Civil rights leader C.T. Vivian remembered as remarkable man of courage
ATLANTA (WRDW/WAGT) - Family members and friends have said their final goodbyes to a civil rights icon.
The funeral service for the Rev. C.T. Vivian was held Thursday at Providence Missionary Baptist Church in Atlanta after he passed away a week ago on the same day as another civil rights icon, Atlanta Congressman John Lewis.
The 95-year old Vivian was known and celebrated for his pivotal work during the civil rights movement, when he worked alongside the late Rev. Dr. Martin Luther King Jr.
In 2013, Vivian was awarded the Medal of Freedom by then-President Barack Obama.
Public figures from politicians to TV stars sent their own video remembrances to Thursday’s service:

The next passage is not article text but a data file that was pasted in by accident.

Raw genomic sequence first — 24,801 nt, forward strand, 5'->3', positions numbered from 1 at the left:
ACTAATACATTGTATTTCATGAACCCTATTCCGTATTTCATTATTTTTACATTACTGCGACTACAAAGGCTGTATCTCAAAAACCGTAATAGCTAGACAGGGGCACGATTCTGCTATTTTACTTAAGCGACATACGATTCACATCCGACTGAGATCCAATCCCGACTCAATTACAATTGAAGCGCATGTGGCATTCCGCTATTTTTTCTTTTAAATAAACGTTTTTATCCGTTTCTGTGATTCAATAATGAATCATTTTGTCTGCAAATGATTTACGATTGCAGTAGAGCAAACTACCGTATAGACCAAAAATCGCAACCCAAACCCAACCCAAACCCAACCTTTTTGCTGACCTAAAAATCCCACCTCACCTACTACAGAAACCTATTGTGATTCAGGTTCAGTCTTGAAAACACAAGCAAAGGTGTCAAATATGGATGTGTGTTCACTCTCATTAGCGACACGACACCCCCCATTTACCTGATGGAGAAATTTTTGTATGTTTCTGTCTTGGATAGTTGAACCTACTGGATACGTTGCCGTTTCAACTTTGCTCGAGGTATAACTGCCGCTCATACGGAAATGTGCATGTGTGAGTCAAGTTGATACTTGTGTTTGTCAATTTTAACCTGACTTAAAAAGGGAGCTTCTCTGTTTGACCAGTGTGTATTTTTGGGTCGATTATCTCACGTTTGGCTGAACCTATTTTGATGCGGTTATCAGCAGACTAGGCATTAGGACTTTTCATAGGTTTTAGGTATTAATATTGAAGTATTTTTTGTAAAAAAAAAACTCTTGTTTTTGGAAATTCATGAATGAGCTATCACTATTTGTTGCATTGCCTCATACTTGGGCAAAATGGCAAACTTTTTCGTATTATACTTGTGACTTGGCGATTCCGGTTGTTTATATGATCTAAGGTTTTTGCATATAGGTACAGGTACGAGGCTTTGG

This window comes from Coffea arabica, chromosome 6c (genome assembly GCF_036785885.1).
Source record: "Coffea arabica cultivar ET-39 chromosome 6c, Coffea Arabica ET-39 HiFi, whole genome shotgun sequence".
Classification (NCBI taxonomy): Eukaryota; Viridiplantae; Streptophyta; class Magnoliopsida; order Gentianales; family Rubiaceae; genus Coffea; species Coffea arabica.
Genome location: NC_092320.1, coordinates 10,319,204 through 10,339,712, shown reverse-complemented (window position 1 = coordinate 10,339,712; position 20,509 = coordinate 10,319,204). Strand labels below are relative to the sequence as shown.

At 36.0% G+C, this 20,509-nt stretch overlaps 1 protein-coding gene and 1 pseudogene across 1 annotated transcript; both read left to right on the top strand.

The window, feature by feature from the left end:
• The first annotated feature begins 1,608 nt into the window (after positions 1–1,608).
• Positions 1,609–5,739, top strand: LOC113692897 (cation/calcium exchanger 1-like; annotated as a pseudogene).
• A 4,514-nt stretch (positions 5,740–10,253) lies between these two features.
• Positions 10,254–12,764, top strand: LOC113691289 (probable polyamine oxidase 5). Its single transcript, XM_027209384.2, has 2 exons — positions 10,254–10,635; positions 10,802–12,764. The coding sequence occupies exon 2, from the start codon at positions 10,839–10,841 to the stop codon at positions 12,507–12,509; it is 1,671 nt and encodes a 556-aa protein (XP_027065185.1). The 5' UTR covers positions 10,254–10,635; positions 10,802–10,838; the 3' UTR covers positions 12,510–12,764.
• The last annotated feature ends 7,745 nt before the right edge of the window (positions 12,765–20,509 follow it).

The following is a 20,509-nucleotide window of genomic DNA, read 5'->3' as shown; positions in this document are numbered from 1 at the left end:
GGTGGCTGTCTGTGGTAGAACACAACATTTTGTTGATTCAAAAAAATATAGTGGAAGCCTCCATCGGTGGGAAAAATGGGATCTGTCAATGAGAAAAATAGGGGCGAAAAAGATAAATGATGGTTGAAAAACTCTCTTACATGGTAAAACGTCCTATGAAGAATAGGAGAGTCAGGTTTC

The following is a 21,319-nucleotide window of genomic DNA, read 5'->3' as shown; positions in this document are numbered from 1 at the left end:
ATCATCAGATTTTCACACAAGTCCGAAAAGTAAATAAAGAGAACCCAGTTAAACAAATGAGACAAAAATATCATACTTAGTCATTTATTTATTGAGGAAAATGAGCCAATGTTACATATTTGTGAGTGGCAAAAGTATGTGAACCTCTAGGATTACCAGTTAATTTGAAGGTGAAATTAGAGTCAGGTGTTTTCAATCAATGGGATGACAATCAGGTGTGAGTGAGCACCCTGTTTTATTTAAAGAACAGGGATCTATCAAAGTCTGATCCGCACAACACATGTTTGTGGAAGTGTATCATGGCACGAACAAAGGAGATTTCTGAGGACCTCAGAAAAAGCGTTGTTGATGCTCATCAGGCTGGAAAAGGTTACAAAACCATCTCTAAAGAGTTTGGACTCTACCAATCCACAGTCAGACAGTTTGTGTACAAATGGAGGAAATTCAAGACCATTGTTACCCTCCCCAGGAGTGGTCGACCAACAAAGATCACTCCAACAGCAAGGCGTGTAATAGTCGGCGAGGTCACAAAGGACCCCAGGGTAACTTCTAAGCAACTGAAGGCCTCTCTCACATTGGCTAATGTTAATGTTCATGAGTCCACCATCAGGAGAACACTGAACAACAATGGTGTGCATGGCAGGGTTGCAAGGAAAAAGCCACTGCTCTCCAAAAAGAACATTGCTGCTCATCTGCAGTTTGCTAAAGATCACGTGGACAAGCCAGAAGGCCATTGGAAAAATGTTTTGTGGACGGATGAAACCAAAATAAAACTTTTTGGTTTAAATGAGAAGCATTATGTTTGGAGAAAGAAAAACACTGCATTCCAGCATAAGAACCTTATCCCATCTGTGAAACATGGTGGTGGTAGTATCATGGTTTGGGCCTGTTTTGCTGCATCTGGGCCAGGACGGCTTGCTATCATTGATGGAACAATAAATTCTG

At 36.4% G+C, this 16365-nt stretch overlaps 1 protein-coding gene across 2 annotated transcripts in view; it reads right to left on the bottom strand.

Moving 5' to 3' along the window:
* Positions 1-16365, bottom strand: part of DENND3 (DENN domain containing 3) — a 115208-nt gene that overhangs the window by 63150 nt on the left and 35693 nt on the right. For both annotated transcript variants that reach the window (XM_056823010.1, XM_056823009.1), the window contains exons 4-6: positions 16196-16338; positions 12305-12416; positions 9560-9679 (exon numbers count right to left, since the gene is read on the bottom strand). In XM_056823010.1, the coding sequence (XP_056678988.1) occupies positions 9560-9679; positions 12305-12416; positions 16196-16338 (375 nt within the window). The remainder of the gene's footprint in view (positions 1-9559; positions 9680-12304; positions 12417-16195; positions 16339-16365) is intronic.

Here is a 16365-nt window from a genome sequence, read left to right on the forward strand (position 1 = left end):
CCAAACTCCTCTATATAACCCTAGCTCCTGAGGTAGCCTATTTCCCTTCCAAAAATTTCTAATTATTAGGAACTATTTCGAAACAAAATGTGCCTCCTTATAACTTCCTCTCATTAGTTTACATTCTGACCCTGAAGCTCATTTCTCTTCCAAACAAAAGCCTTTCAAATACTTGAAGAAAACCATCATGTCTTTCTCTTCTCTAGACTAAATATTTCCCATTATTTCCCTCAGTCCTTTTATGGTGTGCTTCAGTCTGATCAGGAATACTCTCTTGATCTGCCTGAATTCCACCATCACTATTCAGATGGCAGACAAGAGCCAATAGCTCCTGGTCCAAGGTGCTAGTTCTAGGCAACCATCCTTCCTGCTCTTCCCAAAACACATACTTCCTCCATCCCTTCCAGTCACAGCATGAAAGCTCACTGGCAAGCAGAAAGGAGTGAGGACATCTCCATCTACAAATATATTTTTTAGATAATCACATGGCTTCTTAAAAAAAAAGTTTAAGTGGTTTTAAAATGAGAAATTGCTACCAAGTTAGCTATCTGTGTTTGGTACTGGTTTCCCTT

Oprah Winfrey: “I remember back in the ’90s doing a series of racial seminars with Rev Vivian on the Oprah show, what an impact he made on that audience of mostly white women at the time. … We were always learning more about our country, about ourselves, what it means to stand for what is right. He was a giant for justice.”
Joseph Biden: “C.T. was truly a remarkable man — a man whose physical courage was exceeded only by his moral courage, whose capacity for love overwhelmed incredible hatreds, whose faith and the power of nonviolence helped forever change our nation.”
Andrew Young: “He didn’t want attention. He didn’t want money. He only wanted to do God’s will and bring out the best in these United States of America and its people regardless of their race, creed, color or national origin.”
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